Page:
Clean Electricity Provides Over 50% Energy Requirements

BY PANEETHA AMERESEKERE | Published: 2:00 AM Oct 21 2021
News Clean Electricity Provides Over 50% Energy Requirements

BY PANEETHA AMERESEKERE 

Sri Lanka’s low cost and environmentally-friendly clean electricity led by ‘CEB hydroelectricity’ generation, powered by the rains, provided over 50 per cent of the island’s electricity requirements for 15 consecutive days to Tuesday (19) and beginning from 5 October after a lapse of 113 days, CEB data of yesterday’s (20) showed. Clean electricity led by hydro and followed by wind, solar and biomass (municipal waste or ‘garbage electricity’) provided 57.01 per cent (23.32 GWh) of all of Sri Lanka’s total electricity consumption of 43.98 GWh on Tuesday alone, while the balance was provided by the dirty and more expensive imported fossil fuels, 17.59 GWh (42.99 per cent). 

Fossil fuels comprise coal and oil led by diesel. In the interim 99-day period from 29 June to 4 October, the island’s electricity supply was largely dominated by fossil fuels. Hydroelectricity is mainly dominated by ‘CEB Hydro,’ which, on Tuesday alone was responsible for supplying 45.25 per cent (18.51 GWh) of all of Sri Lanka’s electricity requirements on that day. According to CBSL’s 2020 Annual Report, the cost of producing one unit (one kilowatt hour) of CEB hydroelectricity last year was a mere Rs 2.32. However, the production of CEB thermal coal electricity (coal) was more than four times that cost at Rs 9.81 a unit, CEB thermal oil electricity (CEB oil), 13 times the cost of CEB hydroelectricity at Rs 29.94 a unit, private sector oil more than 12.01 times the cost of CEB hydro at Rs 27.87 a unit and private sector hydro and waste electricity at 7.56 times that cost at Rs 17.55 a unit.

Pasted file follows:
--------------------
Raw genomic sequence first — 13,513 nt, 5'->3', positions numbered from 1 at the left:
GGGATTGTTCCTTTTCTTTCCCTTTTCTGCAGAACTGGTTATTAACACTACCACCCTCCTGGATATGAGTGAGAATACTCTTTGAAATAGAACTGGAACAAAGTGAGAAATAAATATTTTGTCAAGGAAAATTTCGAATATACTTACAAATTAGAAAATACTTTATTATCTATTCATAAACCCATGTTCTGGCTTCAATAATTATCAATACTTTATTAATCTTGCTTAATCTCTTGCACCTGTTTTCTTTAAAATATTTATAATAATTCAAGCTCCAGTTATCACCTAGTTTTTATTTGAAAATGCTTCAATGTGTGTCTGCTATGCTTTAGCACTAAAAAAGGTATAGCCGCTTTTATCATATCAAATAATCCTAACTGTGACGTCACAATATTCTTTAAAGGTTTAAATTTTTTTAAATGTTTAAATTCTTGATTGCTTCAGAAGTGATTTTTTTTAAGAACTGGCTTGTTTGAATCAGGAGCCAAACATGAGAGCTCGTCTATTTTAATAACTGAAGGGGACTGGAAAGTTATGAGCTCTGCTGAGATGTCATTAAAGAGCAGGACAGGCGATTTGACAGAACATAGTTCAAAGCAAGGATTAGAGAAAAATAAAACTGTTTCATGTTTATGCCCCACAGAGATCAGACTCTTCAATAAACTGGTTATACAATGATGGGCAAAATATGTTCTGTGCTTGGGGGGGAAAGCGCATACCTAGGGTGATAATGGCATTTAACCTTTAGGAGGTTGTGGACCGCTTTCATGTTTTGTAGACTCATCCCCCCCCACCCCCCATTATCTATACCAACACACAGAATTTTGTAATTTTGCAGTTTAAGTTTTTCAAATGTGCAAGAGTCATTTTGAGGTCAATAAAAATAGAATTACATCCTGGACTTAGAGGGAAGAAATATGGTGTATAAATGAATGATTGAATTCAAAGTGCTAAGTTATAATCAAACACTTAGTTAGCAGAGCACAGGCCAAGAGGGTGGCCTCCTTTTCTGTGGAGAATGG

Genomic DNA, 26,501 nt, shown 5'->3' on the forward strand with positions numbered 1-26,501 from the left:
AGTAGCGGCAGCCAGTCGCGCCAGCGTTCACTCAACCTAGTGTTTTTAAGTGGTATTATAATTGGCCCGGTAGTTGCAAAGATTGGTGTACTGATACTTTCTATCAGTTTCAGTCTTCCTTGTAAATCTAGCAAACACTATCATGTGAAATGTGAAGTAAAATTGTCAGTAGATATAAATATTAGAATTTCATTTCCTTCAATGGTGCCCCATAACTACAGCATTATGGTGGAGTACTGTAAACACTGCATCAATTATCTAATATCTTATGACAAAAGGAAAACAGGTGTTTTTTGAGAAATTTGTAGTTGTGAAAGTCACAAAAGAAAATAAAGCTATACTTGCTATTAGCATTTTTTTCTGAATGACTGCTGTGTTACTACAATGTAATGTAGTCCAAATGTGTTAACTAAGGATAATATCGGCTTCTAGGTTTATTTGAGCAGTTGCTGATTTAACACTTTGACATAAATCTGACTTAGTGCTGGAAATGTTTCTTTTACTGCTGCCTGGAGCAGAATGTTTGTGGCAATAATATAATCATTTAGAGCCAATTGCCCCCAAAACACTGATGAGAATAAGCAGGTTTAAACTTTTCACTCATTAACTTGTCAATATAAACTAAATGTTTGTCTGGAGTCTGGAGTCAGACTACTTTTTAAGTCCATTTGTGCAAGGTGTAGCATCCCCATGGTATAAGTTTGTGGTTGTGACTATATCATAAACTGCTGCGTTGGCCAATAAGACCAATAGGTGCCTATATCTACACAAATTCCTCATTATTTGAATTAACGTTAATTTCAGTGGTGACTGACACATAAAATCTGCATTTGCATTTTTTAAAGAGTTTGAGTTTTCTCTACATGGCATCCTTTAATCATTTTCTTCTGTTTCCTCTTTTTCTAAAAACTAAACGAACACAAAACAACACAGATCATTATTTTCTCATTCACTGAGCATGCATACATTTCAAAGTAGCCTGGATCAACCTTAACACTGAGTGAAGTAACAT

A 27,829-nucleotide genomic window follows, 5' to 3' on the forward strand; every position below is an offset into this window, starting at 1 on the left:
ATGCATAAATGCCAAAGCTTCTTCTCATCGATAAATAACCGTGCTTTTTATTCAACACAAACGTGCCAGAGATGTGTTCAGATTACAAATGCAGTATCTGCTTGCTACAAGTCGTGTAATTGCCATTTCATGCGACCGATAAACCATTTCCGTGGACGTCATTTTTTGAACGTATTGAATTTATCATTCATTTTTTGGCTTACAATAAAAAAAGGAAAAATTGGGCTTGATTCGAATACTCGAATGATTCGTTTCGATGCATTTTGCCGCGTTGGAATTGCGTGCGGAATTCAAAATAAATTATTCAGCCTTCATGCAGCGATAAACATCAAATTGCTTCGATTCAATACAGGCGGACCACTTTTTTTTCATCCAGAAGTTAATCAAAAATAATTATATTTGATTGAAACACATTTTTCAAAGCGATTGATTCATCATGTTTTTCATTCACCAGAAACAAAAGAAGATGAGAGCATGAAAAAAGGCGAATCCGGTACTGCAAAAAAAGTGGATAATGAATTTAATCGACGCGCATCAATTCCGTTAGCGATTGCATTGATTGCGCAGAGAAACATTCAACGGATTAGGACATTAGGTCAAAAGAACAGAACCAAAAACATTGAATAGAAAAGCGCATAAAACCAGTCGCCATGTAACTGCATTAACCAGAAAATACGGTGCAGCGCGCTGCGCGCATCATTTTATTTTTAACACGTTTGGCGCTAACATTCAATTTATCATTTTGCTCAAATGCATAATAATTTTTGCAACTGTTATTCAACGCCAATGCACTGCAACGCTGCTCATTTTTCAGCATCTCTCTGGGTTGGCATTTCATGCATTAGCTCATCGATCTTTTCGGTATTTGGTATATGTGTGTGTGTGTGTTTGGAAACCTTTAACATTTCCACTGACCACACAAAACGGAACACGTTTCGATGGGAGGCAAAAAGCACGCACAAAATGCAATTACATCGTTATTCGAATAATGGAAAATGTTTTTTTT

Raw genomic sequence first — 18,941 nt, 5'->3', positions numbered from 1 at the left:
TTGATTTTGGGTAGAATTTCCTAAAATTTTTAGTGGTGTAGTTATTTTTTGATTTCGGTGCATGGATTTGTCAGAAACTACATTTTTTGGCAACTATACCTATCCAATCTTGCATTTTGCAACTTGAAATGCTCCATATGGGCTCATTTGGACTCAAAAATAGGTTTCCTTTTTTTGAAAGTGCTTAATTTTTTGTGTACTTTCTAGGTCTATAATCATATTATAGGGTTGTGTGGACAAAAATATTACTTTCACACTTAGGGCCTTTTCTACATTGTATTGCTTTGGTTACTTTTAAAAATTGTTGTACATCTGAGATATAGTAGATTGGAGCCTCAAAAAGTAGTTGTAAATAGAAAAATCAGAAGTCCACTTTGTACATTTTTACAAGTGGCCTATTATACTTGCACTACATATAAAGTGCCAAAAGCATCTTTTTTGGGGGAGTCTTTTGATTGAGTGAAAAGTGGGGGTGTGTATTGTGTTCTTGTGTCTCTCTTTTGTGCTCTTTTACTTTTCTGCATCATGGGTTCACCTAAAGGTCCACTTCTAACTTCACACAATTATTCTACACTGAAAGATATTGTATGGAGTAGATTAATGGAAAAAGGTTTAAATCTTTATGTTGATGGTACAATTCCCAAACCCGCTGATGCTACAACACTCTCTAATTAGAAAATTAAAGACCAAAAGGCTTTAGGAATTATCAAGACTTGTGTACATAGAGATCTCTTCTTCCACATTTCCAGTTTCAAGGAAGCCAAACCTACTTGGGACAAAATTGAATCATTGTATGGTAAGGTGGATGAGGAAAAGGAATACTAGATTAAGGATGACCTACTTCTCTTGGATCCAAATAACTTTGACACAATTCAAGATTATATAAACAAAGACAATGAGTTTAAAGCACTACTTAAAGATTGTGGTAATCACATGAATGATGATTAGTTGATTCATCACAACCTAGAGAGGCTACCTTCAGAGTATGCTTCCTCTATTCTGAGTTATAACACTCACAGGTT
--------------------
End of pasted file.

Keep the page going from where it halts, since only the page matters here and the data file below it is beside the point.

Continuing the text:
According to the then Power Minister Dullas Alahapperuma, the cost of producing one unit of wind electricity is Rs 8. Currently, the chief sources of clean CEB hydroelectricity include the Mahaweli Hydroelectric Power Project (HEPP) the leader, followed by Laxapana, Kukule Ganga and Samanala Wewa. The Mahaweli HEPP Complex comprises, Victoria, Kotmale, Randenigala, Rantambe and Upper Kotmale hydroelectricity reservoirs, respectively. Victoria, Kotmale, Randenigala and Rantambe were built during the J.R. Jayewardene era after obtaining grant aid from the UK, Sweden and the then West Germany (both Randenigala and Rantambe), respectively.

Upper Kotmale hydroelectricity reservoir conceptualised during the Jayewardene era was built during the Mahinda Rajapaksa era after obtaining a soft loan from Japan. Laxapana was built with Treasury funds during the D.S. Senanayake era and subsequently expanded after obtaining a World Bank soft loan. Kukule Ganga, conceptualised during the Ranasinghe Premadasa era was built during the Chandrika Bandaranaike Kumaratunga era after obtaining a soft loan from Japan and Samanala Wewa, conceptualised during the Jayewardene era, was built during the Premadasa era, also after obtaining a soft loan from Japan. CEB’s definition of a day is the 24 hours ended at 6:00 a.m. on a calendar day.

BY PANEETHA AMERESEKERE | Published: 2:00 AM Oct 21 2021

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